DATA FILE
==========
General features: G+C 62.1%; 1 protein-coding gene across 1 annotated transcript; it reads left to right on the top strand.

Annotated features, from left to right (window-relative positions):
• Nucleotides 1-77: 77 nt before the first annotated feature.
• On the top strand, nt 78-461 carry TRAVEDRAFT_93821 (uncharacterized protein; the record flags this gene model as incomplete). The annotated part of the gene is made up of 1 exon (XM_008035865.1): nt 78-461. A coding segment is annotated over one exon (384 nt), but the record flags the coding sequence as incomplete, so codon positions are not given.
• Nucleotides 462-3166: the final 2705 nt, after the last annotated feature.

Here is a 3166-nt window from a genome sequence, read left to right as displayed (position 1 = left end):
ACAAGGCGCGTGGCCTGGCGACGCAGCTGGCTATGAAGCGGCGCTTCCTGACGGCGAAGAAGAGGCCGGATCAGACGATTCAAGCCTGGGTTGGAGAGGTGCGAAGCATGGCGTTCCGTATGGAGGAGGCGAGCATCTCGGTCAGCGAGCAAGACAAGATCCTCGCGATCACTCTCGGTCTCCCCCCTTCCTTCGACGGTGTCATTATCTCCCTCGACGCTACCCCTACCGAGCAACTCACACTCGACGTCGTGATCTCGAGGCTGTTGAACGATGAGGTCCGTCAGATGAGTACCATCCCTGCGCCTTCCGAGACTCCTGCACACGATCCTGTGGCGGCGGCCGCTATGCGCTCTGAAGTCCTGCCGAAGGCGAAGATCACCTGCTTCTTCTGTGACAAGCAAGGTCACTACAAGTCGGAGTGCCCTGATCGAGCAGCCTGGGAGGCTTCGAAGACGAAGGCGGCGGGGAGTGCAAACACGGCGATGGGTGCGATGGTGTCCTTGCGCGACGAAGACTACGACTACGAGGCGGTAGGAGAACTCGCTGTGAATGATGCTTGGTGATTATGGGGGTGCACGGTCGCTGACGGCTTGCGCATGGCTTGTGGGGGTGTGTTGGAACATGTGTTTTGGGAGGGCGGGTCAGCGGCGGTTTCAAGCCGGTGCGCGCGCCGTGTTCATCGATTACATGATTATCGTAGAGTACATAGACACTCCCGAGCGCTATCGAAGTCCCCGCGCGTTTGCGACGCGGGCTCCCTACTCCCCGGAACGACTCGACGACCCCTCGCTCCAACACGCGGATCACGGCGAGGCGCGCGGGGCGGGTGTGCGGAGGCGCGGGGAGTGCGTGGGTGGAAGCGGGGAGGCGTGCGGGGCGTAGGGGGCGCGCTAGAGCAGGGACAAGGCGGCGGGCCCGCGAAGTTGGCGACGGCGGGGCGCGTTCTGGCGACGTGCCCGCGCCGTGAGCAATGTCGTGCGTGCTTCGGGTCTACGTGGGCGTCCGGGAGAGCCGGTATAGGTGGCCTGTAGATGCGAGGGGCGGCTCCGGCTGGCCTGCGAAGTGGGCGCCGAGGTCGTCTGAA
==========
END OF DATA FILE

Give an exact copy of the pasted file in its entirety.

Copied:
General features: G+C 62.1%; 1 protein-coding gene across 1 annotated transcript; it reads left to right on the top strand.

Annotated features, from left to right (window-relative positions):
• Nucleotides 1-77: 77 nt before the first annotated feature.
• On the top strand, nt 78-461 carry TRAVEDRAFT_93821 (uncharacterized protein; the record flags this gene model as incomplete). The annotated part of the gene is made up of 1 exon (XM_008035865.1): nt 78-461. A coding segment is annotated over one exon (384 nt), but the record flags the coding sequence as incomplete, so codon positions are not given.
• Nucleotides 462-3166: the final 2705 nt, after the last annotated feature.

Here is a 3166-nt window from a genome sequence, read left to right as displayed (position 1 = left end):
ACAAGGCGCGTGGCCTGGCGACGCAGCTGGCTATGAAGCGGCGCTTCCTGACGGCGAAGAAGAGGCCGGATCAGACGATTCAAGCCTGGGTTGGAGAGGTGCGAAGCATGGCGTTCCGTATGGAGGAGGCGAGCATCTCGGTCAGCGAGCAAGACAAGATCCTCGCGATCACTCTCGGTCTCCCCCCTTCCTTCGACGGTGTCATTATCTCCCTCGACGCTACCCCTACCGAGCAACTCACACTCGACGTCGTGATCTCGAGGCTGTTGAACGATGAGGTCCGTCAGATGAGTACCATCCCTGCGCCTTCCGAGACTCCTGCACACGATCCTGTGGCGGCGGCCGCTATGCGCTCTGAAGTCCTGCCGAAGGCGAAGATCACCTGCTTCTTCTGTGACAAGCAAGGTCACTACAAGTCGGAGTGCCCTGATCGAGCAGCCTGGGAGGCTTCGAAGACGAAGGCGGCGGGGAGTGCAAACACGGCGATGGGTGCGATGGTGTCCTTGCGCGACGAAGACTACGACTACGAGGCGGTAGGAGAACTCGCTGTGAATGATGCTTGGTGATTATGGGGGTGCACGGTCGCTGACGGCTTGCGCATGGCTTGTGGGGGTGTGTTGGAACATGTGTTTTGGGAGGGCGGGTCAGCGGCGGTTTCAAGCCGGTGCGCGCGCCGTGTTCATCGATTACATGATTATCGTAGAGTACATAGACACTCCCGAGCGCTATCGAAGTCCCCGCGCGTTTGCGACGCGGGCTCCCTACTCCCCGGAACGACTCGACGACCCCTCGCTCCAACACGCGGATCACGGCGAGGCGCGCGGGGCGGGTGTGCGGAGGCGCGGGGAGTGCGTGGGTGGAAGCGGGGAGGCGTGCGGGGCGTAGGGGGCGCGCTAGAGCAGGGACAAGGCGGCGGGCCCGCGAAGTTGGCGACGGCGGGGCGCGTTCTGGCGACGTGCCCGCGCCGTGAGCAATGTCGTGCGTGCTTCGGGTCTACGTGGGCGTCCGGGAGAGCCGGTATAGGTGGCCTGTAGATGCGAGGGGCGGCTCCGGCTGGCCTGCGAAGTGGGCGCCGAGGTCGTCTGAA